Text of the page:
Using UA as a diagnostic tool and predictive factor for the development of pre-eclampsia, at a significant threshold value of 440 μmol/l, the sensitivity, specificity, PPV, NPV and diagnostic accuracy were 50.0%, 79%, 50.0%, 79.0% and 0.70 respectively. However UA may not be a better predictive tool because at levels greater than threshold value it is indecisive [(aOR = 1.001(0.812- 1.215)] to predict early onset PE. Previous study indicates that plasma levels of UA usually increase once the disease manifests and it's more likely to correlate with disease severity. UA correlated significantly with oxidative stress biomarkers but not angiogenic factors indicating that mechanism of elevated UA in PE does not act through the angiogenic pathway.

The main limitation of the current study is the inability to conduct a longitudinal cohort study which could have assessed the changes over time, however, findings from this study will serve as a baseline for further studies to address this interest.
Conclusion
All the biomarkers evaluated play significant roles in the onset of preeclampsia and can therefore be used as biomarkers for diagnosing PE. However, the PIGF/s-Flt1 ratio proved to be a most accurate and predictive marker for early onset PE. Angiogenic factors, oxidative stress biomarkers, spot urine: Cr ratio and UA are altered in early onset PE compared to late onset. The combine diagnostic performance of angiogenic factors and oxidative stress biomarkers poses a better diagnostic accuracy, sensitivity and specificity while individual markers were highly specific with poor sensitivity for early onset PE. Measurement of PIGF/sFlt-1 ratio should be included in pre-natal screening tests.
Declarations
Ethical approval and consent
Ethical approval for this study was granted by the Committee on Human Research, Publications and Ethics (CHRPE), School of Medical Science, Kwame Nkrumah University of Science & Technology (KNUST) and the Research and Development Committee of the KATH. Written informed consent in the form of a signature or fingerprint was obtained from all the participants prior to enrolment. It was clearly stated that participants were free to withdraw from the study at any time.
Consent to publish
All persons have done sufficient work to justify authorship for this article and has approve that the manuscript be published
Authors' contributions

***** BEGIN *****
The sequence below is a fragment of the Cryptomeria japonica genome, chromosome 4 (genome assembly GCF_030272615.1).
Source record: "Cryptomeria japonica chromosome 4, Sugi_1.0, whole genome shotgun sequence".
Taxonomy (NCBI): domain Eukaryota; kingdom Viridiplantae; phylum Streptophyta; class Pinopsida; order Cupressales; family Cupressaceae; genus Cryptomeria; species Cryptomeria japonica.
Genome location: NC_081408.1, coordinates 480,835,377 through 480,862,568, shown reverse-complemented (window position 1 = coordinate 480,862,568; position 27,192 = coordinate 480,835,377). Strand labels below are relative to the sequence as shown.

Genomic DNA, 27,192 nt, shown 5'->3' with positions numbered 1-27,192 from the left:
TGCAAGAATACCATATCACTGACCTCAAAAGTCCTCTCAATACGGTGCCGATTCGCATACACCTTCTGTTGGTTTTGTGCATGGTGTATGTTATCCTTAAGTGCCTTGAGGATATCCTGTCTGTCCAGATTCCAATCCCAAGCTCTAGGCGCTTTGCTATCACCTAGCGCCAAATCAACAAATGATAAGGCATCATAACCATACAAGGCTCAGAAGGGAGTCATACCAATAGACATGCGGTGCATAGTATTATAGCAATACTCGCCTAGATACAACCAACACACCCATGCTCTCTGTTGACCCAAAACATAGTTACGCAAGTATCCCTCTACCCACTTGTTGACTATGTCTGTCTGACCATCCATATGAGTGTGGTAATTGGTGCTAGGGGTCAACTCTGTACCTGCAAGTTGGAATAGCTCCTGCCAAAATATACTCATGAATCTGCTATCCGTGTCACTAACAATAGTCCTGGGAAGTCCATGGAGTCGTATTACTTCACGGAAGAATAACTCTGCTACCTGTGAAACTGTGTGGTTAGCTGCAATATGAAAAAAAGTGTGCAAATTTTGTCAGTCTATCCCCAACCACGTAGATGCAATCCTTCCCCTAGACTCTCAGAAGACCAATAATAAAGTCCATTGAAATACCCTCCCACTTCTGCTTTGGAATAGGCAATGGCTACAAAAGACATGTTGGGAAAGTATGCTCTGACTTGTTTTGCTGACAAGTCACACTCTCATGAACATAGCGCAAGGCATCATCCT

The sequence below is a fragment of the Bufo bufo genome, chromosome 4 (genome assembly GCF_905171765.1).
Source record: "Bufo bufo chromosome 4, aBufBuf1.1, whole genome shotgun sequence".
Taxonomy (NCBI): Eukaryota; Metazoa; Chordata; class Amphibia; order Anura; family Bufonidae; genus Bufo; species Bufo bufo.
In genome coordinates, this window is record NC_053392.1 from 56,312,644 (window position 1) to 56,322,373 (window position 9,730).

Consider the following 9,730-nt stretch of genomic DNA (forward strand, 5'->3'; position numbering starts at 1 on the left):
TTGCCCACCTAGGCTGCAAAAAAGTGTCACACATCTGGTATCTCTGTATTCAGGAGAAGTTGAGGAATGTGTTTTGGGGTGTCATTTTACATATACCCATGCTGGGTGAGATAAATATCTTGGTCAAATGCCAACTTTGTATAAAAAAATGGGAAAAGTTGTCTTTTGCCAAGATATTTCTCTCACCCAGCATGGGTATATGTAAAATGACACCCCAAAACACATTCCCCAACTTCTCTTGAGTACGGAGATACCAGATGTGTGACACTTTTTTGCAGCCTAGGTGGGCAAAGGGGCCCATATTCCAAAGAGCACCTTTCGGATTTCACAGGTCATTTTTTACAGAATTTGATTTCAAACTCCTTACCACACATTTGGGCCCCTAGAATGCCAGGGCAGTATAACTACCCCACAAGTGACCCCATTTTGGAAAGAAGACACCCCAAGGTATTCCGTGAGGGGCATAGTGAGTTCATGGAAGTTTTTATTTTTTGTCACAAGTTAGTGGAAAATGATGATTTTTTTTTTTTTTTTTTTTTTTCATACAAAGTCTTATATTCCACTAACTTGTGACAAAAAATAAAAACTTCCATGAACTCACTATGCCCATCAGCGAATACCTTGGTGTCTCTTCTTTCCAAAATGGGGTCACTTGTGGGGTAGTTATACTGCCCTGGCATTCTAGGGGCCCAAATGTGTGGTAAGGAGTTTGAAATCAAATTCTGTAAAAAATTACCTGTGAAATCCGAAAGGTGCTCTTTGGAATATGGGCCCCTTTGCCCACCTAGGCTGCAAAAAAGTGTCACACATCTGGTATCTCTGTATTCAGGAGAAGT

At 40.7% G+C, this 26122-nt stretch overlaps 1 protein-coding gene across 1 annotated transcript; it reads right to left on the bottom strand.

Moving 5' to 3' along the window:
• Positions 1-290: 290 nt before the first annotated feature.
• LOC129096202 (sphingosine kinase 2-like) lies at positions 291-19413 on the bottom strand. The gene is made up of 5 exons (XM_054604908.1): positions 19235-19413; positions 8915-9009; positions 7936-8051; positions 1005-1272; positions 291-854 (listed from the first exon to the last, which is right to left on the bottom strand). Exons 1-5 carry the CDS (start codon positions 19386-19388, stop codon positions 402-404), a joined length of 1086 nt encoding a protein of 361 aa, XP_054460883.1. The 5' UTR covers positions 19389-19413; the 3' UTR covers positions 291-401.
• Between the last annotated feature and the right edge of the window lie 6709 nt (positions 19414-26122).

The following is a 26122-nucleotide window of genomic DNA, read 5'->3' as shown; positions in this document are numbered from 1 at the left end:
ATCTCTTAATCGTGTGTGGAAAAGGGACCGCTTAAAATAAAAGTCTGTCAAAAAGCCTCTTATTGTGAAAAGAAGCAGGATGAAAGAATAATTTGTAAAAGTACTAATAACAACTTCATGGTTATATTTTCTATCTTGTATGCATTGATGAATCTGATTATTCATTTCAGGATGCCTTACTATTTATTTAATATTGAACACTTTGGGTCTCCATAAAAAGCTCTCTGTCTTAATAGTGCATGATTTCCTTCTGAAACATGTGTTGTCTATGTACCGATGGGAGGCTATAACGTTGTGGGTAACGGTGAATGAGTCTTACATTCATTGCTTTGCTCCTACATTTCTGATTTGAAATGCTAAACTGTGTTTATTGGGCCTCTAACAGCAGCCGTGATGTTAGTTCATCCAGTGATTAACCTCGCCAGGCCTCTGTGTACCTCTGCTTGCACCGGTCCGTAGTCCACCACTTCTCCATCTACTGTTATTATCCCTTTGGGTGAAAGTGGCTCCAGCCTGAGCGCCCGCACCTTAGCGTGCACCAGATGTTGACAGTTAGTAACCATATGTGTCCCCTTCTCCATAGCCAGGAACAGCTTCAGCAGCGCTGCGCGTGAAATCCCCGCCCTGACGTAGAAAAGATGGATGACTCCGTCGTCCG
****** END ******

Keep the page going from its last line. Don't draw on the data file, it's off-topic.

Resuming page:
Conceived and designed the experiments: Samuel Asamoah Sakyi, Enoch O Anto, Cornelius A Turpin, William K B A Owiredu, and Richard K D Ephraim.

Performed the experiments: Enoch O Anto, William K B A Owiredu, Samuel Asamoah Sakyi, Linda A Fondjo and Cornelius A Turpin.

Analyzed the data: Enoch O Anto, Linda A Fondjo, and Richard K D Ephraim Wrote the first draft of the manuscript: Enoch O Anto, Samuel Asamoah Sakyi, and William K B A Owiredu.

Contributed to the writing of the manuscript: Enoch O Anto, Samuel Asamoah Sakyi, William K B A Owiredu, Cornelius A Turpin and Richard K D Ephraim. Agree with manuscript results and conclusions: Enoch O Anto, Samuel Asamoah Sakyi, Linda A Fondjo, WKBAO and Richard K D Ephraim.

Enrolled Patients: Enoch O Anto, Samuel Asamoah Sakyi, Linda A Fondjo and Cornelius A Turpin. All authors read and approved the final manuscript.
Competing interest
The authors of this manuscript declare that there is no competing interest
Acknowledgement
The authors would like to acknowledge the Department of O&G, KATH and Department of Molecular medicine and serology department of KATH. We also wish to thank the Midwives for their immense support during sample collection. We also would like to thank the Medilab diagnostic centre, Kumasi for they help in biochemical analysis. We wish to thank the study participants
Availability of data and materials
All relevant raw data, will be made freely available to any scientist wishing to use them for non-commercial purposes, moreover, the dataset supporting the conclusions of this article are included within the article.